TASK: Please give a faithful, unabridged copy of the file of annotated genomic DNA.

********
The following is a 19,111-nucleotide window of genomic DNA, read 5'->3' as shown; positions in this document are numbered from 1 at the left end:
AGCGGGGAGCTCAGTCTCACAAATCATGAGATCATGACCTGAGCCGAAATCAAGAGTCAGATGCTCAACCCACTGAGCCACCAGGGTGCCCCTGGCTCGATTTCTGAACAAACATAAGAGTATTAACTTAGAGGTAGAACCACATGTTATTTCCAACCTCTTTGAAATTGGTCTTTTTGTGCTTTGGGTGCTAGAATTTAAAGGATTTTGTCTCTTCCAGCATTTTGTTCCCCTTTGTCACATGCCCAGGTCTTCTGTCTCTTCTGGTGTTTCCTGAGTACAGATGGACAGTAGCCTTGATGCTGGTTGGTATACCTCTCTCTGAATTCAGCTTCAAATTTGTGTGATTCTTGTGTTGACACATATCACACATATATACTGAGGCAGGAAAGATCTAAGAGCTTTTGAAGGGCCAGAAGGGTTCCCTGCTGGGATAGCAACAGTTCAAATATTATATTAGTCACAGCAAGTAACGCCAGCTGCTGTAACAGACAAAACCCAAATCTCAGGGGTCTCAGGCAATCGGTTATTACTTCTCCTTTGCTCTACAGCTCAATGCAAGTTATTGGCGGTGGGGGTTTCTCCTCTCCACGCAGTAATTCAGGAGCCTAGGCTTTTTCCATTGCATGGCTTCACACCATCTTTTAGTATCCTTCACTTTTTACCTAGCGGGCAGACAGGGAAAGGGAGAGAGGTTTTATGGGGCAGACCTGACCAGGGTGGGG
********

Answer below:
The following is a 19,111-nucleotide window of genomic DNA, read 5'->3' as shown; positions in this document are numbered from 1 at the left end:
AGCGGGGAGCTCAGTCTCACAAATCATGAGATCATGACCTGAGCCGAAATCAAGAGTCAGATGCTCAACCCACTGAGCCACCAGGGTGCCCCTGGCTCGATTTCTGAACAAACATAAGAGTATTAACTTAGAGGTAGAACCACATGTTATTTCCAACCTCTTTGAAATTGGTCTTTTTGTGCTTTGGGTGCTAGAATTTAAAGGATTTTGTCTCTTCCAGCATTTTGTTCCCCTTTGTCACATGCCCAGGTCTTCTGTCTCTTCTGGTGTTTCCTGAGTACAGATGGACAGTAGCCTTGATGCTGGTTGGTATACCTCTCTCTGAATTCAGCTTCAAATTTGTGTGATTCTTGTGTTGACACATATCACACATATATACTGAGGCAGGAAAGATCTAAGAGCTTTTGAAGGGCCAGAAGGGTTCCCTGCTGGGATAGCAACAGTTCAAATATTATATTAGTCACAGCAAGTAACGCCAGCTGCTGTAACAGACAAAACCCAAATCTCAGGGGTCTCAGGCAATCGGTTATTACTTCTCCTTTGCTCTACAGCTCAATGCAAGTTATTGGCGGTGGGGGTTTCTCCTCTCCACGCAGTAATTCAGGAGCCTAGGCTTTTTCCATTGCATGGCTTCACACCATCTTTTAGTATCCTTCACTTTTTACCTAGCGGGCAGACAGGGAAAGGGAGAGAGGTTTTATGGGGCAGACCTGACCAGGGTGGGG